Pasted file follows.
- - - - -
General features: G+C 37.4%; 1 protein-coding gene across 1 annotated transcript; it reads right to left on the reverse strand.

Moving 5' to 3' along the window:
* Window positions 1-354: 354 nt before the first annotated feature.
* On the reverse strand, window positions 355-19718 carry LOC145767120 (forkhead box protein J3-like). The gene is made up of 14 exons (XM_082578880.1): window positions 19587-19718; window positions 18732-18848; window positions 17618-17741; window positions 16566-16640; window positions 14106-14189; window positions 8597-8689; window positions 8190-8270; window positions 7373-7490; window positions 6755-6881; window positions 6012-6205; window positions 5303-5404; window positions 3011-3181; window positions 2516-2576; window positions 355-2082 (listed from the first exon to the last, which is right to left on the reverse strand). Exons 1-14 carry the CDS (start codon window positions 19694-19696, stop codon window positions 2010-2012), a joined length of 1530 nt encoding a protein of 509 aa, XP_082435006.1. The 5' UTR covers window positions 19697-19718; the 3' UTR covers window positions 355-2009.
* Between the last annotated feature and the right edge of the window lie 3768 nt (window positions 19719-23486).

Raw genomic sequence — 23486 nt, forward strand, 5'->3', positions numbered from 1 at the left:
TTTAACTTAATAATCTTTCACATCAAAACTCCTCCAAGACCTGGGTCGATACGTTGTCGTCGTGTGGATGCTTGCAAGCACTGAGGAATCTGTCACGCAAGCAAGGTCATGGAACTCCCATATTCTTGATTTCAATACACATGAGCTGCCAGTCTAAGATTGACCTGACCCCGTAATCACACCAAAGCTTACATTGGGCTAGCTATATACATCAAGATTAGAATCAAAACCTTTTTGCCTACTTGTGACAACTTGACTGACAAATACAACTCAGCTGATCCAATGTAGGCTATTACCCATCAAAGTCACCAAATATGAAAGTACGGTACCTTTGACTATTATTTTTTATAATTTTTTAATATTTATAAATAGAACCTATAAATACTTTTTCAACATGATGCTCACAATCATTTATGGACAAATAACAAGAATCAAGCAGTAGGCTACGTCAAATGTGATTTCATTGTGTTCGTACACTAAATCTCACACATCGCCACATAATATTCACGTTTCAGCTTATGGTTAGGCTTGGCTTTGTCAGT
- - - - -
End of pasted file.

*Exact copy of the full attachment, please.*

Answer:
General features: G+C 37.4%; 1 protein-coding gene across 1 annotated transcript; it reads right to left on the reverse strand.

Moving 5' to 3' along the window:
* Window positions 1-354: 354 nt before the first annotated feature.
* On the reverse strand, window positions 355-19718 carry LOC145767120 (forkhead box protein J3-like). The gene is made up of 14 exons (XM_082578880.1): window positions 19587-19718; window positions 18732-18848; window positions 17618-17741; window positions 16566-16640; window positions 14106-14189; window positions 8597-8689; window positions 8190-8270; window positions 7373-7490; window positions 6755-6881; window positions 6012-6205; window positions 5303-5404; window positions 3011-3181; window positions 2516-2576; window positions 355-2082 (listed from the first exon to the last, which is right to left on the reverse strand). Exons 1-14 carry the CDS (start codon window positions 19694-19696, stop codon window positions 2010-2012), a joined length of 1530 nt encoding a protein of 509 aa, XP_082435006.1. The 5' UTR covers window positions 19697-19718; the 3' UTR covers window positions 355-2009.
* Between the last annotated feature and the right edge of the window lie 3768 nt (window positions 19719-23486).

Raw genomic sequence — 23486 nt, forward strand, 5'->3', positions numbered from 1 at the left:
TTTAACTTAATAATCTTTCACATCAAAACTCCTCCAAGACCTGGGTCGATACGTTGTCGTCGTGTGGATGCTTGCAAGCACTGAGGAATCTGTCACGCAAGCAAGGTCATGGAACTCCCATATTCTTGATTTCAATACACATGAGCTGCCAGTCTAAGATTGACCTGACCCCGTAATCACACCAAAGCTTACATTGGGCTAGCTATATACATCAAGATTAGAATCAAAACCTTTTTGCCTACTTGTGACAACTTGACTGACAAATACAACTCAGCTGATCCAATGTAGGCTATTACCCATCAAAGTCACCAAATATGAAAGTACGGTACCTTTGACTATTATTTTTTATAATTTTTTAATATTTATAAATAGAACCTATAAATACTTTTTCAACATGATGCTCACAATCATTTATGGACAAATAACAAGAATCAAGCAGTAGGCTACGTCAAATGTGATTTCATTGTGTTCGTACACTAAATCTCACACATCGCCACATAATATTCACGTTTCAGCTTATGGTTAGGCTTGGCTTTGTCAGT